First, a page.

The one thing I wish I'd done was re-read Insurgent prior to delving into Allegiant, because you jump right in in the beginning and there's isn't any recap, so that's one thing I recommend to readers. You can get by without re-reading, but you'll be confused for a few pages till you remember what's going on.

Both Tris and Tobias/Four narrate this book, each take turns narrating alternating chapters. The addition of Tobias' voice did take some getting used to, especially since I couldn't always tell the difference between him and Tris right away.

The plot gets very political in this book, like it started to in Insurgent. Tris and Tobias get a chance to venture beyond the fence in the hopes of fulfilling what they believe the Divergent were meant to do, and in turn end up discovering that what they were lead to believe was completely false and new truths need to form. I did enjoy that all the characters are shown to be good and well-intentioned, as well as being a little bit of the villain and causing chaos and destruction, there is no black and white, everyone is shades of grey, just like humanity always has been.

There are lots of wonderful, quotable lines in this book that relate back to the great themes and discussion points readers can delve into. Towards the end of the book, Tris needs to make some really difficult decisions (can't say much more for fear of spoilers), and needless to say she stays true to her beliefs and moral code and is at peace with her decisions.

Just read it, you will have a lot of mixed emotions while reading, but I think it's worth the ride.

Thoughts on the cover:
I like the continuity between Divergent and Insurgent, everything fits together nicely.

Sunday, November 3, 2013

Brother, Brother - Clay Carmichael

Title: Brother, Brother
Author: Clay Carmichael
Publisher: Roaring Book Press, 2013 (Hardcover)
Length: 314 pages
Genre: Young Adult; Realistic Fiction
Started: November 1, 2013
Finished: November 1, 2013

From the inside cover:

Seventeen-year-old orphan Brother Grace has always dreamed of the sea-though he's never been there. His chance to see the ocean comes when his charismatic grandmother, Mem, dies and he discovers he has a twin brother-the son of a powerful conservative senator named Gideon Grayson (also known as "God"). Determined to get some answers, Brother takes a trip with his faithful dog, Trooper, to the secluded island off the coast of North Carolina where the senator and his family live. Brother's arrival on the troubled island reveals old resentments and unresolved secrets, and he soon realizes that the pure and simple truth is rarely pure and simple.

This one just sounded interesting (you don't often actually see the long lost twin cliche), so I picked it up.

This one will be hard to review without giving much away, but basically Billy Grace (nicknamed Brother) finds an image of a twin brother he never knew he had in a newspaper soon after his grandmother's death. With no one to look after him, he sets off to find his twin brother and some answers about his unknown past. After a slow buildup, Brother does find his brother and his family, but they aren't exactly what he thought they'd be. After finding out how his brother Gabe came to live with the senator's family and all the scandal related to it, he finds things even more complicated.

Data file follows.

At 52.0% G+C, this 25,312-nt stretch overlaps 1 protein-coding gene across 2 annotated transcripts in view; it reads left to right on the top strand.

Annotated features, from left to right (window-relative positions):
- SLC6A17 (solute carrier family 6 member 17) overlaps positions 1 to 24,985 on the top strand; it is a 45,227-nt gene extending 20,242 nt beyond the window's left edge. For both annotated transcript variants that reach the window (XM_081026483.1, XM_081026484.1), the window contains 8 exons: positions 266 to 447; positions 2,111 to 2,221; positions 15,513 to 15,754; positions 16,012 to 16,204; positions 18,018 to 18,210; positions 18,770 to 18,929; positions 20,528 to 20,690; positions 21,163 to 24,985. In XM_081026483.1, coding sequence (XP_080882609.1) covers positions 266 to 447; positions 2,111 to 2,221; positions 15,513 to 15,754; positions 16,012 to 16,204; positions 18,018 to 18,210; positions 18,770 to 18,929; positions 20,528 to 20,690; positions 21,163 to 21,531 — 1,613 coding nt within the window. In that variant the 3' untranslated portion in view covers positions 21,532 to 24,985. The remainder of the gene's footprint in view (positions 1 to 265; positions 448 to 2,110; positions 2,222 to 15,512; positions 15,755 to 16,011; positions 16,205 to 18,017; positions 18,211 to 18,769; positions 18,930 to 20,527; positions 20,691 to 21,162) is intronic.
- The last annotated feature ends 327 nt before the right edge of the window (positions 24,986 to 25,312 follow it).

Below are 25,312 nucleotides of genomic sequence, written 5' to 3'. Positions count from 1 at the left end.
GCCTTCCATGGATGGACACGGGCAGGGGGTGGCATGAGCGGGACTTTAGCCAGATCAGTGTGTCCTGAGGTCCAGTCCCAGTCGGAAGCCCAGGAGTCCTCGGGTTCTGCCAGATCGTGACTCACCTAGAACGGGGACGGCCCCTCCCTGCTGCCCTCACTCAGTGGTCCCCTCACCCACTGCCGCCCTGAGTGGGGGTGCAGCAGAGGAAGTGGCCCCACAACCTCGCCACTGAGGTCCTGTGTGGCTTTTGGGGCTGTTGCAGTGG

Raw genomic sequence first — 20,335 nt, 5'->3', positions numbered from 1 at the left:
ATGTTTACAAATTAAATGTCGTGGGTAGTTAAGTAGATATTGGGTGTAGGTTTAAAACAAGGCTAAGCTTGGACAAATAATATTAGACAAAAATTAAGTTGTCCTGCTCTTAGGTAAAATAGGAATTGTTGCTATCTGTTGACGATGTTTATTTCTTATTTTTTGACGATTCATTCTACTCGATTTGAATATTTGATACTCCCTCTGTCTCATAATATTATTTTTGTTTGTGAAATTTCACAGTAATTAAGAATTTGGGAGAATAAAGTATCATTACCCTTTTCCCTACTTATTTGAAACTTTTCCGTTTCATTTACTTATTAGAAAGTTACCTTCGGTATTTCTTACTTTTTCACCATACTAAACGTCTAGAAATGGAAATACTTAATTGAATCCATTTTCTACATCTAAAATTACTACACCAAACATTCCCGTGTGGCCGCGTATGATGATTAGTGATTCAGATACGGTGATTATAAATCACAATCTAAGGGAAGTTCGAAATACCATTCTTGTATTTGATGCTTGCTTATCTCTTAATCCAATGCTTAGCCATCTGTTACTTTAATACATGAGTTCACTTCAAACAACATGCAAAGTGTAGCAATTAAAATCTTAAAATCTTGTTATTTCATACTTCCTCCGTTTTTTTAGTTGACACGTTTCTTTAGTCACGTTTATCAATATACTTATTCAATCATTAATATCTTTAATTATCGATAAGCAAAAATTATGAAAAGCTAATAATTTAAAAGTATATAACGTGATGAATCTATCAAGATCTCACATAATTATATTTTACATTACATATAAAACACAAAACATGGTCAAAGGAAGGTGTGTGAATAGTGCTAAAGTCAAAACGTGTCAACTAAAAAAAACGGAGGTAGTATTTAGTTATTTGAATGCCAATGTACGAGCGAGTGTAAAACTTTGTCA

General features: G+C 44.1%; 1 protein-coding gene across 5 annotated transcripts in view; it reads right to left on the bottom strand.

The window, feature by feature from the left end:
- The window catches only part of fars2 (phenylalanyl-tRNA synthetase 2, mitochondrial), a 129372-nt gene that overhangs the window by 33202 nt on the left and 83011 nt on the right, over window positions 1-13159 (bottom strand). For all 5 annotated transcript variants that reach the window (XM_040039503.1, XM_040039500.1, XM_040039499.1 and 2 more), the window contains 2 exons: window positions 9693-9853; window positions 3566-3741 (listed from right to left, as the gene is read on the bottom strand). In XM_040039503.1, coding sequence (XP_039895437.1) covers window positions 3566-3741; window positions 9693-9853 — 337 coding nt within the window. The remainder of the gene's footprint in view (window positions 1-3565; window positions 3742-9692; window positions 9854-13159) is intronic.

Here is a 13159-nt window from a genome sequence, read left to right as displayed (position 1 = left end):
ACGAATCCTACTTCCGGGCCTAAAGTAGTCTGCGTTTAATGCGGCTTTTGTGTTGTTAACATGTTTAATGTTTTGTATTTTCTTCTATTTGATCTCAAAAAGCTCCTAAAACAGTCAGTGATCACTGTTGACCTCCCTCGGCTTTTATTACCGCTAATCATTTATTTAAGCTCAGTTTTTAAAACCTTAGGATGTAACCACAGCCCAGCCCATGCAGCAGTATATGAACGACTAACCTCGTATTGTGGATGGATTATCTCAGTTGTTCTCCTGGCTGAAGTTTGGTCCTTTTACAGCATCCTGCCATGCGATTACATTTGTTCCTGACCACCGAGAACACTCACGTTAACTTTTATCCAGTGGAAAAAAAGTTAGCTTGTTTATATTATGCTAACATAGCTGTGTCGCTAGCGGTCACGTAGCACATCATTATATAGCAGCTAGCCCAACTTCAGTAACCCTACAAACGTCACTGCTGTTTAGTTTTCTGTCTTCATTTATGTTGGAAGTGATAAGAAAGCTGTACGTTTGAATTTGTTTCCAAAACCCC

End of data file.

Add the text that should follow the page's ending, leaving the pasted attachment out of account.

It's interesting how Brother remains the most human through the whole endeavour. He's not exactly innocent per se, but very set in his moral code regardless of what he encounters, which makes him quite the admirable character.

A slow but intriguing read about families with power and the heartbreak that can come as a result of it.

Thoughts on the cover:
I like the twin images with the matching hoodies.

Saturday, November 2, 2013

After Iris - Natasha Farrant

Title: After Iris
Author: Natasha Farrant
Publisher: Dial Books for Young Readers (Penguin), 2013 (Hardcover)
Length: 260 pages
Genre: Children's Realistic Fiction
Started: October 31, 2013
Finished: October 31, 2013

From the inside cover:

Blue Gadsby's twin sister, Iris, died three years ago, and since then her family hasn't been the same. Her melodramatic older sister, Flora, changes her hair colour daily; her younger siblings, Jasmine and Twig, are completely obsessed with their pet rats; and both of her parents spend weeks away from home-and each other.

Enter Zoran the au pair and Joss the troublemaking boy next door, and life for the Gadsby family takes a turn for the even more chaotic. Blue poignantly captures her family's trials and tribulations in a sequence of film transcripts and diary entries that will make you cry, laugh, and give thanks (sort of) for the gift of families.

I love a good book that shows what happens to families in the aftermath of grief, mostly because not enough people believe in or seek out therapy after trauma, and in a way books can be a type of therapy for some where professional therapy is unavailable or not affordable.